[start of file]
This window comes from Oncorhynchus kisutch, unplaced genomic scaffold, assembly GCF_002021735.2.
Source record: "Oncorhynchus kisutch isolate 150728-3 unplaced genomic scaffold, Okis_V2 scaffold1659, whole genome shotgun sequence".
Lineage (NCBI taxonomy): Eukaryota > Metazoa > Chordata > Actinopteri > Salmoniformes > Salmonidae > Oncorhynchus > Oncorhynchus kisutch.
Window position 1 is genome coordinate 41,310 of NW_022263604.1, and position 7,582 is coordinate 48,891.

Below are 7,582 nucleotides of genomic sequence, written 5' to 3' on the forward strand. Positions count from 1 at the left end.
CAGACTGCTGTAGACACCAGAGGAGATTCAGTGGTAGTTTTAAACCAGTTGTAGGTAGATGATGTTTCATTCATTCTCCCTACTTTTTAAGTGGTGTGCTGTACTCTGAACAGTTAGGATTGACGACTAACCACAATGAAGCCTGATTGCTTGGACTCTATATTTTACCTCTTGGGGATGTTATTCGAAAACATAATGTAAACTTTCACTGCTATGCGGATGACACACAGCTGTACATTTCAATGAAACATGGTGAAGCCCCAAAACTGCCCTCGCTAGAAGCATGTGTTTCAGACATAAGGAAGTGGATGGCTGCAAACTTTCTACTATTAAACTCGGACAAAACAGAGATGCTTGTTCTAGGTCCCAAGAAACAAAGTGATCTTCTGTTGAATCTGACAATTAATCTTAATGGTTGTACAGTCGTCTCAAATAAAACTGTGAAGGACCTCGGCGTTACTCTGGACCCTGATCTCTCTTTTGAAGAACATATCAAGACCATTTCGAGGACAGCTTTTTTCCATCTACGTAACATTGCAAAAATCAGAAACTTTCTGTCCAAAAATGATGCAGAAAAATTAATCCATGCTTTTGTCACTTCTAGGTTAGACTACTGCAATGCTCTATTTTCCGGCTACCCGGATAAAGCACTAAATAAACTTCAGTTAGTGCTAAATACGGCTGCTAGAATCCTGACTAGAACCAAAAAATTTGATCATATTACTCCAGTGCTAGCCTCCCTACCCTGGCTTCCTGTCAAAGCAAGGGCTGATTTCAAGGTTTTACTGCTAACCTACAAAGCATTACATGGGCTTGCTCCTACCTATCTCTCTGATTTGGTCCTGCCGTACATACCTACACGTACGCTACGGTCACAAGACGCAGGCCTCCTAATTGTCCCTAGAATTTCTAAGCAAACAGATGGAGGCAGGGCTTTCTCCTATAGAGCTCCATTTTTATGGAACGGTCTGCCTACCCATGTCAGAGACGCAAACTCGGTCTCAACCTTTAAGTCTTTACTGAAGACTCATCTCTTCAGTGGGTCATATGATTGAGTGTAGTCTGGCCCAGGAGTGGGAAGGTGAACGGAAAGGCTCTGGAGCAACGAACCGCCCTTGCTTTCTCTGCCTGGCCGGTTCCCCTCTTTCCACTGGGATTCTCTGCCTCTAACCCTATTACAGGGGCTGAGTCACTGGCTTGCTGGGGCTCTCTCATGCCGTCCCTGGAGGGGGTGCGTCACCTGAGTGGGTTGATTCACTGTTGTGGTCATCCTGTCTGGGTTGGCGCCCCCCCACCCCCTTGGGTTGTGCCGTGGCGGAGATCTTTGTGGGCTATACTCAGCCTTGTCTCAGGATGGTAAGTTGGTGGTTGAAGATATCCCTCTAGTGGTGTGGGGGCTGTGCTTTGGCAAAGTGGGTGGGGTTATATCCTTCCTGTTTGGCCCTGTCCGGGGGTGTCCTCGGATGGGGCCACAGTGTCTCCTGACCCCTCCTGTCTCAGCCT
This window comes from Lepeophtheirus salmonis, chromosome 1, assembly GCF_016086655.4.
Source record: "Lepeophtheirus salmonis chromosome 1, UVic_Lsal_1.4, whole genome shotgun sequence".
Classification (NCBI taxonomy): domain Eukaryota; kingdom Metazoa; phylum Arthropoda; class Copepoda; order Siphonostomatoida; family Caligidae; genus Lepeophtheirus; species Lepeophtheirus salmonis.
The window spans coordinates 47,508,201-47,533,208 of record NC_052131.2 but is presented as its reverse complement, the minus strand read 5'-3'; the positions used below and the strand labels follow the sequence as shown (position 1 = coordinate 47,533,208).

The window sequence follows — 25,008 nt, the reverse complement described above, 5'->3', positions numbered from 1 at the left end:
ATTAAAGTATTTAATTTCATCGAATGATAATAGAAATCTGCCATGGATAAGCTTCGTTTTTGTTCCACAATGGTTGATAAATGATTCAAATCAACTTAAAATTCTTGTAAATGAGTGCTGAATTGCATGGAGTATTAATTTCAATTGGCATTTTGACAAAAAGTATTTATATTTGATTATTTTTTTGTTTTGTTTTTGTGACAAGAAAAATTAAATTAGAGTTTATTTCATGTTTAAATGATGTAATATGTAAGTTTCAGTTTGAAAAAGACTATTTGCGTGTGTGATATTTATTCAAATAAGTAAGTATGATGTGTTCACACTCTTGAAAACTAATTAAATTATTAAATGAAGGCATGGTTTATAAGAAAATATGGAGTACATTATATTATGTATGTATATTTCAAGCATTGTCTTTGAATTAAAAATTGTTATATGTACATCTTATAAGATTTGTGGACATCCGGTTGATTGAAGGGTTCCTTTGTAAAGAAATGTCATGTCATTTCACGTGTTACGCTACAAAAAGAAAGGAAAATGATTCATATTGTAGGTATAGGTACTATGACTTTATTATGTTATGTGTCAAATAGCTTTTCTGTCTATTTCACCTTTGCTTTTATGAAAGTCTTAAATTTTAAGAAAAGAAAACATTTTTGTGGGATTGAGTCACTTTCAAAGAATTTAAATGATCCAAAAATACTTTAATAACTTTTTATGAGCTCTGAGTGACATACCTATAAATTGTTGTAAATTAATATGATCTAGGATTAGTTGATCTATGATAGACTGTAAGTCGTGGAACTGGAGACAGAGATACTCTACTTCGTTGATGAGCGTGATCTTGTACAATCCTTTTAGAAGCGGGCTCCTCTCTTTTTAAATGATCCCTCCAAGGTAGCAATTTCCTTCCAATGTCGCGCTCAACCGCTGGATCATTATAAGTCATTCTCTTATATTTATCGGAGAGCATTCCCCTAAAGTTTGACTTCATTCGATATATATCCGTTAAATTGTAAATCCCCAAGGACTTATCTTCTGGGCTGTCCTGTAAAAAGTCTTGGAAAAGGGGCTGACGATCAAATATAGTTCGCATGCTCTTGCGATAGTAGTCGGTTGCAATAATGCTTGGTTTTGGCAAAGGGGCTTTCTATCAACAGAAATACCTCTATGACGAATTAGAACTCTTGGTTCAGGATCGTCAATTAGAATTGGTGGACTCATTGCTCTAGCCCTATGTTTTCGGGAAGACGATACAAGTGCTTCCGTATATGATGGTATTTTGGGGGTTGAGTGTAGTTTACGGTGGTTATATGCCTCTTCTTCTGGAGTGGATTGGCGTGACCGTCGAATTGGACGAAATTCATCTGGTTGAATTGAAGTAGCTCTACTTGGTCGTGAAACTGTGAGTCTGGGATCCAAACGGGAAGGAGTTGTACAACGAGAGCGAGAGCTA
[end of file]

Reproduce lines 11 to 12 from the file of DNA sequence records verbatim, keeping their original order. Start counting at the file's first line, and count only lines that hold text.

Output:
The window sequence follows — 25,008 nt, the reverse complement described above, 5'->3', positions numbered from 1 at the left end:
ATTAAAGTATTTAATTTCATCGAATGATAATAGAAATCTGCCATGGATAAGCTTCGTTTTTGTTCCACAATGGTTGATAAATGATTCAAATCAACTTAAAATTCTTGTAAATGAGTGCTGAATTGCATGGAGTATTAATTTCAATTGGCATTTTGACAAAAAGTATTTATATTTGATTATTTTTTTGTTTTGTTTTTGTGACAAGAAAAATTAAATTAGAGTTTATTTCATGTTTAAATGATGTAATATGTAAGTTTCAGTTTGAAAAAGACTATTTGCGTGTGTGATATTTATTCAAATAAGTAAGTATGATGTGTTCACACTCTTGAAAACTAATTAAATTATTAAATGAAGGCATGGTTTATAAGAAAATATGGAGTACATTATATTATGTATGTATATTTCAAGCATTGTCTTTGAATTAAAAATTGTTATATGTACATCTTATAAGATTTGTGGACATCCGGTTGATTGAAGGGTTCCTTTGTAAAGAAATGTCATGTCATTTCACGTGTTACGCTACAAAAAGAAAGGAAAATGATTCATATTGTAGGTATAGGTACTATGACTTTATTATGTTATGTGTCAAATAGCTTTTCTGTCTATTTCACCTTTGCTTTTATGAAAGTCTTAAATTTTAAGAAAAGAAAACATTTTTGTGGGATTGAGTCACTTTCAAAGAATTTAAATGATCCAAAAATACTTTAATAACTTTTTATGAGCTCTGAGTGACATACCTATAAATTGTTGTAAATTAATATGATCTAGGATTAGTTGATCTATGATAGACTGTAAGTCGTGGAACTGGAGACAGAGATACTCTACTTCGTTGATGAGCGTGATCTTGTACAATCCTTTTAGAAGCGGGCTCCTCTCTTTTTAAATGATCCCTCCAAGGTAGCAATTTCCTTCCAATGTCGCGCTCAACCGCTGGATCATTATAAGTCATTCTCTTATATTTATCGGAGAGCATTCCCCTAAAGTTTGACTTCATTCGATATATATCCGTTAAATTGTAAATCCCCAAGGACTTATCTTCTGGGCTGTCCTGTAAAAAGTCTTGGAAAAGGGGCTGACGATCAAATATAGTTCGCATGCTCTTGCGATAGTAGTCGGTTGCAATAATGCTTGGTTTTGGCAAAGGGGCTTTCTATCAACAGAAATACCTCTATGACGAATTAGAACTCTTGGTTCAGGATCGTCAATTAGAATTGGTGGACTCATTGCTCTAGCCCTATGTTTTCGGGAAGACGATACAAGTGCTTCCGTATATGATGGTATTTTGGGGGTTGAGTGTAGTTTACGGTGGTTATATGCCTCTTCTTCTGGAGTGGATTGGCGTGACCGTCGAATTGGACGAAATTCATCTGGTTGAATTGAAGTAGCTCTACTTGGTCGTGAAACTGTGAGTCTGGGATCCAAACGGGAAGGAGTTGTACAACGAGAGCGAGAGCTA